LANDFALL TRADITION NEWS
Stepping stone to success: More than 30 Landfall Tradition alumni have competed on the LPGA Tour
Like fallen leaves, cooler temperatures and pumpkins on the porch, the annual arrival of elite women golfers confirms fall has arrived in coastal North Carolina.
In every year but one since 2002, talented women’s college golfers have converged on the Country Club of Landfall in Wilmington, NC to test their games on the pristine, demanding courses there. They’ve carried or pushed their golf bags and worn their school colors, honing their skills, competing against the best players in the nation.
And for many, in the years following those appearances in the Landfall Tradition, they’ve continued on to the game’s highest level, battling for titles and prize money on the LPGA Tour. They’ve climbed the world rankings, represented their countries in international competitions, met goals and achieved dreams.
The numbers are staggering.
Examining the current Rolex World Golf Rankings, seven of the top 100 players participated in either the Landfall Tradition or the 2010 NCAA Championship - held at the Country Club of Landfall Dye course - over the last two decades. Jennifer Kupcho, who won the 2016 Landfall Tradition while attending Wake Forest with an impressive ballstriking display, heads the list at 11th in the world. The champion of the inaugural Augusta National Women’s Amateur has won twice on the LPGA Tour this year and is bound for a long fruitful career.
Altogether, past Landfall Tradition or 2010 NCAA participants have amassed more than 20 LPGA Tour titles. Cydney Clanton, the former Auburn golfer, joins Kupcho as a winner at Landfall and on Tour.
The most recent Solheim Cup - the biannual match play event pitting the best Americans against their European counterparts - was a virtual Landfall Tradition reunion. Each side had four former participants.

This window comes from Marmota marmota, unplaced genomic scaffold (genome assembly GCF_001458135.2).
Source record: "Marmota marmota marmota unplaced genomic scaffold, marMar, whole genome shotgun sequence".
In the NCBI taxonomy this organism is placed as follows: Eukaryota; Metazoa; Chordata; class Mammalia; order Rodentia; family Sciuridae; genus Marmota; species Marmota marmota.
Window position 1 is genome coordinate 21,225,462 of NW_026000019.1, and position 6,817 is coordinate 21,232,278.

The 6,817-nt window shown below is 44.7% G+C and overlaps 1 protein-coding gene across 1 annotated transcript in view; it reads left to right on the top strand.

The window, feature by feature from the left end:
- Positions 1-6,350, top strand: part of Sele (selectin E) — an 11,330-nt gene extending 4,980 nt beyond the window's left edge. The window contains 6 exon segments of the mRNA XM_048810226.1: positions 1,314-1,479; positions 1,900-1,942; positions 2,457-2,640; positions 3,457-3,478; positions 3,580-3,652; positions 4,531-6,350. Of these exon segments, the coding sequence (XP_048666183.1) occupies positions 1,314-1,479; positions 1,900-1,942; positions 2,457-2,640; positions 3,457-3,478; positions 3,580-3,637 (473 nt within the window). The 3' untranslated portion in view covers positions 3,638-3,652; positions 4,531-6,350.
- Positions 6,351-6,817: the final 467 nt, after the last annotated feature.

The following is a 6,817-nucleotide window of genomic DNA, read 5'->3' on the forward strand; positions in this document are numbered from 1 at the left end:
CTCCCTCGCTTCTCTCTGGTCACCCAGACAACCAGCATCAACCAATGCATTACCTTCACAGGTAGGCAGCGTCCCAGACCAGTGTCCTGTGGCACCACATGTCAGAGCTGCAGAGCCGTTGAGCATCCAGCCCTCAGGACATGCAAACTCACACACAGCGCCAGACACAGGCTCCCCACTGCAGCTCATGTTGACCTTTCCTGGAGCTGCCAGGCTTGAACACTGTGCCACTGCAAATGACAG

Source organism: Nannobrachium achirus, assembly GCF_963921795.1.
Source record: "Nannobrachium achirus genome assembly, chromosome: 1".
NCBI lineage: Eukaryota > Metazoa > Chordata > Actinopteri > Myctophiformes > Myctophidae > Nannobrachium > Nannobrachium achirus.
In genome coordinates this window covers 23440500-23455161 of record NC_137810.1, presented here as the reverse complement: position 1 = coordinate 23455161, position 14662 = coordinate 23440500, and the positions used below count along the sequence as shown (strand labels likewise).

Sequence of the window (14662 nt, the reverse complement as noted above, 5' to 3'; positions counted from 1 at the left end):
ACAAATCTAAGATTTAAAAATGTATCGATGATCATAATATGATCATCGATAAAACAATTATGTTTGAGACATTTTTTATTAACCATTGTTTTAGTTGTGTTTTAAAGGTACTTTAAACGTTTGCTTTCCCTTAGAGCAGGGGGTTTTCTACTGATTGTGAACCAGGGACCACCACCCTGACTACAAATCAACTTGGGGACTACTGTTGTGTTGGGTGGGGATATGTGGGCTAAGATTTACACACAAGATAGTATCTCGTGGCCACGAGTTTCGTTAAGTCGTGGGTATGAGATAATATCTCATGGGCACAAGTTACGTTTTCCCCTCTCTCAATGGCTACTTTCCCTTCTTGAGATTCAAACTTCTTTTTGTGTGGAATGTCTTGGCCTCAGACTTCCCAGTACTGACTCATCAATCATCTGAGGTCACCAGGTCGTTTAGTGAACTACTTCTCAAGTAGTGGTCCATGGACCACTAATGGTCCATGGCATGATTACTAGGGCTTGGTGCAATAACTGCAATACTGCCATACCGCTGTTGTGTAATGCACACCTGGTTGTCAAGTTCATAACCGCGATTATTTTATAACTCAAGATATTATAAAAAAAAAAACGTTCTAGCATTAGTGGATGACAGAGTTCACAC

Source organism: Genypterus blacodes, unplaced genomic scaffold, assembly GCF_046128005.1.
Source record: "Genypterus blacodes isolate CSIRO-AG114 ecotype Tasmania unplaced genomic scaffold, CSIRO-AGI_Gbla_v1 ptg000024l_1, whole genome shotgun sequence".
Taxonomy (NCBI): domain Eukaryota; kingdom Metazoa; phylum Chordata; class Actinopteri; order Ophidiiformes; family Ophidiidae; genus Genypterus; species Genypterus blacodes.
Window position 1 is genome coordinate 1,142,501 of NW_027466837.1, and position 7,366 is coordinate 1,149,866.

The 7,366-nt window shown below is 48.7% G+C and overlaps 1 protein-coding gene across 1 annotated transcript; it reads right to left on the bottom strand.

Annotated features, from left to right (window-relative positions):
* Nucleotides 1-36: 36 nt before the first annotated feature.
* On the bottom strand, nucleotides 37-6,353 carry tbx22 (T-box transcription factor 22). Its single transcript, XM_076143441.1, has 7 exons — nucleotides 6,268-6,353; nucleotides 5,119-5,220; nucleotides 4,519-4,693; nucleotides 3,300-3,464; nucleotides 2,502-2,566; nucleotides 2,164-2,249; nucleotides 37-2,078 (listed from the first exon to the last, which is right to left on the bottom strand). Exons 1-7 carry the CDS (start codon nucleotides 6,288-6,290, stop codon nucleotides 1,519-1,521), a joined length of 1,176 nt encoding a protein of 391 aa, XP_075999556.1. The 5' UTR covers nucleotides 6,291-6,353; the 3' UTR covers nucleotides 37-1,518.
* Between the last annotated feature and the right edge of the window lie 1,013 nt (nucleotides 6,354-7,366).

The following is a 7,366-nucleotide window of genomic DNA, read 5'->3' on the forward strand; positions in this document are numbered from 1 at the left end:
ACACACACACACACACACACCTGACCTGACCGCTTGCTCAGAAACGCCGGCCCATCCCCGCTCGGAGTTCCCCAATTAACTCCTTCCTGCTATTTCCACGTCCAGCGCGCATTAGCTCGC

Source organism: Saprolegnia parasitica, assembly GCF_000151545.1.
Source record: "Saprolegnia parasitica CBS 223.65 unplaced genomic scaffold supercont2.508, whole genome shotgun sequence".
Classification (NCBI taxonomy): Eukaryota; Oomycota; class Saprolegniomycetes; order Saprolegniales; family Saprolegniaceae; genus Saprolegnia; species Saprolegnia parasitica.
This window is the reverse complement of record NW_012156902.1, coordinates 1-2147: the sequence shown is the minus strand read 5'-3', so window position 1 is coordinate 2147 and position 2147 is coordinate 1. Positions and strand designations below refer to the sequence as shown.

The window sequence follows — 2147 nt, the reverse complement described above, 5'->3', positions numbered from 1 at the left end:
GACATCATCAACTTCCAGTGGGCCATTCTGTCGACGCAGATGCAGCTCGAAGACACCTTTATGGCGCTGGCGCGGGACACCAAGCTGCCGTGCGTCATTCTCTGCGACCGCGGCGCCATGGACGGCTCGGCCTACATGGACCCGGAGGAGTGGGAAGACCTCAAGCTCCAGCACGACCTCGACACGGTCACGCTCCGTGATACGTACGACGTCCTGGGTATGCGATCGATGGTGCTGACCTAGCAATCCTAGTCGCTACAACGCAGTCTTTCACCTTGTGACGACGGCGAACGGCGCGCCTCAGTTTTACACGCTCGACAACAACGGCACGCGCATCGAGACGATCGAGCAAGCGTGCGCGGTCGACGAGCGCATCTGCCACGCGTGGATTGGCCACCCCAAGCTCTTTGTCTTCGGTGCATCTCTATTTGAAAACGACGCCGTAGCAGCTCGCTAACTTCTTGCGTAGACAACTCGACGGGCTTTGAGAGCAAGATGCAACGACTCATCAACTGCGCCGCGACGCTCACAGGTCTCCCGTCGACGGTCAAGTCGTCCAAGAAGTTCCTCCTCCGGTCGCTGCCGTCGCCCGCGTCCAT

Kupcho, Danielle Kang, Lizette Salas and Brittany Altomare - the 2010 Landfall Tradition co-champion from Virginia represented the U.S. while former Duke standouts Leona Maguire and Celine Boutier were joined by Arizona State alum Carlota Ciganda and Nanna Koertz-Masden, a former South Carolina star.
We should’ve seen it coming from Maguire, now No. 20 in the world. The Irish sensation was ranked No. 1 in the world amateur rankings and finished in the Landfall Tradition top-10 three consecutive years, helping Duke to one of its four team titles in 2015. Her pro career is also ascending. She won the LPGA Drive On Championship at Crown Colony earlier this year and has recorded three other top-five finishes.
At least 30 Landfall Tradition alumni held LPGA Tour status in the last decade. The current landscape in women’s professional golf makes the results even more impressive. The majority of the world’s top 100 players hail from outside the U.S. and many turned pro as teenagers, bypassing college golf. Most of the rest passed through the gates of the Country Club of Landfall before matriculating to pro tours around the world.
The list is impressive.
Salas, a five-time Solheim Cup team member, tied for 12th in the 2009 Landfall Tradition before taking her steady game to the pro circuit.
World No. 13 Danielle King, a three-time U.S. Solheim Cup team member, competed at the Country Club of Landfall in the 2010 NCAA Championship, tying for 15th
World No. 33 Marina Alex, who battled back from injuries and won on the LPGA Tour in California last month, tied for 21st in the 2010 NCAAs.
2010 Landfall Tradition co-champion Brittany Altomare (Virginia) is No. 92 in the world, finished runner up in the 2017 Evian Championship
Cheyenne Knight competed for Alabama in the Landfall Tradition from 2015-17, tying for third in 2016 and finishing in the top-20 each year. Knight, who won the 2019 Volunteers of America Classic on the LPGA Tour, has finished in the top-15 in her last two pro starts and is ranked No. 76 in the world.
A total of 10 former Landfall Tradition participants represented their country in either the 2016 or 2021 Olympic Games.
So on the final weekend of October 18 of the top women’s college golf teams descend upon the Country Club of Landfall yet again. The field includes nine of the top 40 players in the nation. Before the bright hues of yellow and orange fade to gray, elite golfers will attack the perfectly manicured fairways at the Dye course and continue building their resumes.
If the past can be trusted, a bright future awaits for some in professional golf tournaments around the globe.